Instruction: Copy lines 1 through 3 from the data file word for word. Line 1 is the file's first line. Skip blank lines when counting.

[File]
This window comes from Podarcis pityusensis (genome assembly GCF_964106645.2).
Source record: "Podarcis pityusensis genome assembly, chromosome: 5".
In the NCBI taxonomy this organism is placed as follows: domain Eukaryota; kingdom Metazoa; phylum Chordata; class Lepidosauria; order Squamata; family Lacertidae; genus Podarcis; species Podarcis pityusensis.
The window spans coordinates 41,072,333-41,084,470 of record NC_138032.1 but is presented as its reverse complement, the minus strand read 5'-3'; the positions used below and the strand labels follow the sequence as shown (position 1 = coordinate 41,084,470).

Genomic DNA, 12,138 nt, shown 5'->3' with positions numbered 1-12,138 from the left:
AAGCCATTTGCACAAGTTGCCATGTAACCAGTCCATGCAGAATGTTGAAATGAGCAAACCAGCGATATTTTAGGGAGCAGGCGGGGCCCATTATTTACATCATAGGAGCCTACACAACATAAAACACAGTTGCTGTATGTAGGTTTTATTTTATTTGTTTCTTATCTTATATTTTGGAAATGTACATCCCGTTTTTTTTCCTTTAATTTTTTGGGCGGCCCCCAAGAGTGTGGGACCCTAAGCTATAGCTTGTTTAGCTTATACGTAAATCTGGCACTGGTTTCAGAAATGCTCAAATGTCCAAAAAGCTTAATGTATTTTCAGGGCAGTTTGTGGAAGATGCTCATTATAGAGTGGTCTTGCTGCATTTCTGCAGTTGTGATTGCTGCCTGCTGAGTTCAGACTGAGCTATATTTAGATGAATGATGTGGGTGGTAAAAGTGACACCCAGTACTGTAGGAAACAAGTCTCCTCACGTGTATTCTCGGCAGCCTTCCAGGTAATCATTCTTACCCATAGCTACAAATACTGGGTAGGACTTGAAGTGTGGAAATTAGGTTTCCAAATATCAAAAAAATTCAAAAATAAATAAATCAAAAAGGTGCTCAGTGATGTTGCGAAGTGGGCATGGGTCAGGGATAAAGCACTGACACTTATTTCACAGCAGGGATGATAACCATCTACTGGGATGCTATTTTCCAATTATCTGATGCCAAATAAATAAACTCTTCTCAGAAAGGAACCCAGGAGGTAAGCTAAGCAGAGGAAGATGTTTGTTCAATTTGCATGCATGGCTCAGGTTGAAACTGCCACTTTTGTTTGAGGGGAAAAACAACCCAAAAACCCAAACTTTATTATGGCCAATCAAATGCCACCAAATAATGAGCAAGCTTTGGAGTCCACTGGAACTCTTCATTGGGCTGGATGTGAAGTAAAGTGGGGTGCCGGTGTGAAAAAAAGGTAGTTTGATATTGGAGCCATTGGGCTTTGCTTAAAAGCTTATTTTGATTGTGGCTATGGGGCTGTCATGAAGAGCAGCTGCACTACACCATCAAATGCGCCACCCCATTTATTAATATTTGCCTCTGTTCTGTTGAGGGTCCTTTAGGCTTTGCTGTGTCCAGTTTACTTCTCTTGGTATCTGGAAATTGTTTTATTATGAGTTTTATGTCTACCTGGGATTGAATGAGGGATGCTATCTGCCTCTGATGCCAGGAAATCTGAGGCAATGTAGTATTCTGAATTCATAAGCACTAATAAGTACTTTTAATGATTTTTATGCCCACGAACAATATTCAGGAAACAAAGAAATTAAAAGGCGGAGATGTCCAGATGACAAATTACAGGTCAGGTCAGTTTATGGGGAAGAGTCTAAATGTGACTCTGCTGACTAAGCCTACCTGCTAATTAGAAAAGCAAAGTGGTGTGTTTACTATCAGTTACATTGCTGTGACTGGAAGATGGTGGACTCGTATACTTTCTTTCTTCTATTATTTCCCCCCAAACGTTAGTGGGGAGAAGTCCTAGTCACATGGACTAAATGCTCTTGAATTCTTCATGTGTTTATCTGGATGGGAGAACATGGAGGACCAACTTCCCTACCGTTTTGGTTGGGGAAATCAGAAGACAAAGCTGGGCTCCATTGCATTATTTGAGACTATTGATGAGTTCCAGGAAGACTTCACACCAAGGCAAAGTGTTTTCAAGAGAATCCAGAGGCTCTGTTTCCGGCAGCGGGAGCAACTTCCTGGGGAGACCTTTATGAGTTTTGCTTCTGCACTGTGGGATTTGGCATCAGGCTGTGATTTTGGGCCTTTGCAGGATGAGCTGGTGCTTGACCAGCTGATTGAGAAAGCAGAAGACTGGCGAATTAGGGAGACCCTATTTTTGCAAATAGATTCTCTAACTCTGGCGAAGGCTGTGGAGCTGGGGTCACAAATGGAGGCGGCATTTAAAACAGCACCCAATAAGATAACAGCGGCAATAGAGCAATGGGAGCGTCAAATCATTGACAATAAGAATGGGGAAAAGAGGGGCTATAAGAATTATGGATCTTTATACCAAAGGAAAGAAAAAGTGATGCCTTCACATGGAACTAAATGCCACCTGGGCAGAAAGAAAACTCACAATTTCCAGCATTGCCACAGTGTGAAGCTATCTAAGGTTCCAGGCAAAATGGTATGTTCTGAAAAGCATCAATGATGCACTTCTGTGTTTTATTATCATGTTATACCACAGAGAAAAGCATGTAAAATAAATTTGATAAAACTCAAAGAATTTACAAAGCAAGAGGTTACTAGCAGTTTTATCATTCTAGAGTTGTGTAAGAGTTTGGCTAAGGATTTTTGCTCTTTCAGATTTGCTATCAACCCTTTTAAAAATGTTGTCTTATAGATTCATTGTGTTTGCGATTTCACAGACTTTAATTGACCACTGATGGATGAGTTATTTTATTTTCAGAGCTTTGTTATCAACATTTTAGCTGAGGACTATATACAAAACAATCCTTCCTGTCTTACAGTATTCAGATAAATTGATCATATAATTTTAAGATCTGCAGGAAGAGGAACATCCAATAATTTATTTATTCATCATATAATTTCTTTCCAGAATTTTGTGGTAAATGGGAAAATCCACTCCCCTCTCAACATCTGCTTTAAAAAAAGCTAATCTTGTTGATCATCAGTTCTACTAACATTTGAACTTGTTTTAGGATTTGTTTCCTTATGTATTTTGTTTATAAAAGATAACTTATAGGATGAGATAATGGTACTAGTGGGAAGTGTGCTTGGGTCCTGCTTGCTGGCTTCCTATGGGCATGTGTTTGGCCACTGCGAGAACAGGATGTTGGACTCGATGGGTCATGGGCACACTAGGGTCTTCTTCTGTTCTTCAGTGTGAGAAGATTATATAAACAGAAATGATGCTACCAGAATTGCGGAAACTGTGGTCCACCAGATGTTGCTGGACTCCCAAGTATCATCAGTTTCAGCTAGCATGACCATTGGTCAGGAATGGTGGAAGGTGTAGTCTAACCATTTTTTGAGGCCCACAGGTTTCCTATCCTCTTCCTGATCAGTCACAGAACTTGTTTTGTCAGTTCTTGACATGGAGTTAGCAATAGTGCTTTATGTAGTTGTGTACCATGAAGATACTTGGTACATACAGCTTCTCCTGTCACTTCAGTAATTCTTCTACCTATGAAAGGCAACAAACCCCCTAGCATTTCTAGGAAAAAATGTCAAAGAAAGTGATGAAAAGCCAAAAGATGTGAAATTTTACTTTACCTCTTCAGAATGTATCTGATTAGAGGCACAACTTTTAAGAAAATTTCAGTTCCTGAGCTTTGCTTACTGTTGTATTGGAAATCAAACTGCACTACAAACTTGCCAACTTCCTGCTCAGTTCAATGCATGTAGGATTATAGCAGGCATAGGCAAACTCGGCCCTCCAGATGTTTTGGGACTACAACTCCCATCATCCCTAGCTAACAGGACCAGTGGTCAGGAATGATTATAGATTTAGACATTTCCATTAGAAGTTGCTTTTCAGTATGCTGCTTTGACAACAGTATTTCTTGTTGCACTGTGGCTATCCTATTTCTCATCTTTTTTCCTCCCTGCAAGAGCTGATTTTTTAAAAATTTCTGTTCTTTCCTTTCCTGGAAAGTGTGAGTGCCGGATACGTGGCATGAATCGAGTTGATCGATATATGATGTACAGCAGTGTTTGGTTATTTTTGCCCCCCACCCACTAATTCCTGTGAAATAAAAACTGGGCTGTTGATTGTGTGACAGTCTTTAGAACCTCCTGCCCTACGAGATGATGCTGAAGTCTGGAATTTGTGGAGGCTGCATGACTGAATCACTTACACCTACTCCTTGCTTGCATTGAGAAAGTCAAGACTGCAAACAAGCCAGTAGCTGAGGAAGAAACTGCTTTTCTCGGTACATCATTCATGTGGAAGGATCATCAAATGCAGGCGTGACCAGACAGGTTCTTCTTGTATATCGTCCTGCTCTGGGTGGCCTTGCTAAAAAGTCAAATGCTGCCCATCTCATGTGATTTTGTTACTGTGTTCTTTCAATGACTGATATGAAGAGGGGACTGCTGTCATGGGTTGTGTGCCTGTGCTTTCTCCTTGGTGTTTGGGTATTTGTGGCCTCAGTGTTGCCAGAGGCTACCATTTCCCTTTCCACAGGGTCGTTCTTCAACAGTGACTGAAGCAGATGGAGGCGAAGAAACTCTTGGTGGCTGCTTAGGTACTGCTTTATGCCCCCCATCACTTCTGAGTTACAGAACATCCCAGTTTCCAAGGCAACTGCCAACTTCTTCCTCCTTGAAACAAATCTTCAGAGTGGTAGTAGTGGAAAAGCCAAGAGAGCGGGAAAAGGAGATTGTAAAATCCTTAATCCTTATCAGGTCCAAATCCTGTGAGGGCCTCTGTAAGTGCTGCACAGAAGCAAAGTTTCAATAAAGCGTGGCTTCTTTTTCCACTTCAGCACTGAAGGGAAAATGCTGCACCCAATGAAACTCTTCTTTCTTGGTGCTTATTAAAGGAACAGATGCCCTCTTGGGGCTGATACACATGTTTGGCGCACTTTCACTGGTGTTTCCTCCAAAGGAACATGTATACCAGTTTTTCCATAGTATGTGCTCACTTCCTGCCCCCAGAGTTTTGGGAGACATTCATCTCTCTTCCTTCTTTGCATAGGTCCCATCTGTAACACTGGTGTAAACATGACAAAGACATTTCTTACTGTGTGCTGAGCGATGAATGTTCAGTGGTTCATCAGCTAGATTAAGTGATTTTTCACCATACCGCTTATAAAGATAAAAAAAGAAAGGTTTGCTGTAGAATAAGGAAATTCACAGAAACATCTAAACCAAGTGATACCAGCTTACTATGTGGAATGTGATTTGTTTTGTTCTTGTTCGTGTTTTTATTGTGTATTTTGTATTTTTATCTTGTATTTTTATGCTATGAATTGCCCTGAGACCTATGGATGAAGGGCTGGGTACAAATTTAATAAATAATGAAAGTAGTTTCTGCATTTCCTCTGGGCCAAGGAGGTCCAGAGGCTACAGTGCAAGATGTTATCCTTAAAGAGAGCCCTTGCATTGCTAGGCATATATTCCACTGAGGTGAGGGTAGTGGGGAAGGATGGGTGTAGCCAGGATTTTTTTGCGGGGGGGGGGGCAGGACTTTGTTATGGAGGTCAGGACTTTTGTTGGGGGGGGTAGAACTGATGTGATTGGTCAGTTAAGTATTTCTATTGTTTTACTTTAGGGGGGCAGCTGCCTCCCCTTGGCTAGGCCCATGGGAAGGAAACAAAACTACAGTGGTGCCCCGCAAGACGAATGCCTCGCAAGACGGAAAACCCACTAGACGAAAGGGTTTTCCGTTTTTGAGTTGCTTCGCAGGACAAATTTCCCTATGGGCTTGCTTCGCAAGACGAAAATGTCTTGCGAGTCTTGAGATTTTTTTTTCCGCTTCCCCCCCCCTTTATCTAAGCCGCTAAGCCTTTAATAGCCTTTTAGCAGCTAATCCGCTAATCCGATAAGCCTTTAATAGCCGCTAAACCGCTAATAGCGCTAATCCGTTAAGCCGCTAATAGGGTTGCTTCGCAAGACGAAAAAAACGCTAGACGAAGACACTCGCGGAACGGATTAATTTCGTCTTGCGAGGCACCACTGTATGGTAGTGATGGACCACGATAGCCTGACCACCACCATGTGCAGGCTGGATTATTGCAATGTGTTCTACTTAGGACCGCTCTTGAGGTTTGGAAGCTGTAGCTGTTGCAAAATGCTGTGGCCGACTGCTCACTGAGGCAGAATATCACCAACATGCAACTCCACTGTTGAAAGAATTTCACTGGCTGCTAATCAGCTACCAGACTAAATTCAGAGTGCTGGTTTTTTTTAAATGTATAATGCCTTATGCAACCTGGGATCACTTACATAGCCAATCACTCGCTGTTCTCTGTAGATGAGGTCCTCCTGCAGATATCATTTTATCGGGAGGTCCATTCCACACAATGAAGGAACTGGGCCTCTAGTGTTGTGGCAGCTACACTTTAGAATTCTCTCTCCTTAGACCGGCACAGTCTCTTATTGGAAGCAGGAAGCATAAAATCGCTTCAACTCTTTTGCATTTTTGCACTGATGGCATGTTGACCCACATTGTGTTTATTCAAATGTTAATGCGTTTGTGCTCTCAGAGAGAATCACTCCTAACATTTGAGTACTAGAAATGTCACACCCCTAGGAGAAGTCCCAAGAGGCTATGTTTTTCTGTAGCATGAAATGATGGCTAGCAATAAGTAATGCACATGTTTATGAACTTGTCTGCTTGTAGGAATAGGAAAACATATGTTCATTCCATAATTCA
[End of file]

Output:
This window comes from Podarcis pityusensis (genome assembly GCF_964106645.2).
Source record: "Podarcis pityusensis genome assembly, chromosome: 5".
In the NCBI taxonomy this organism is placed as follows: domain Eukaryota; kingdom Metazoa; phylum Chordata; class Lepidosauria; order Squamata; family Lacertidae; genus Podarcis; species Podarcis pityusensis.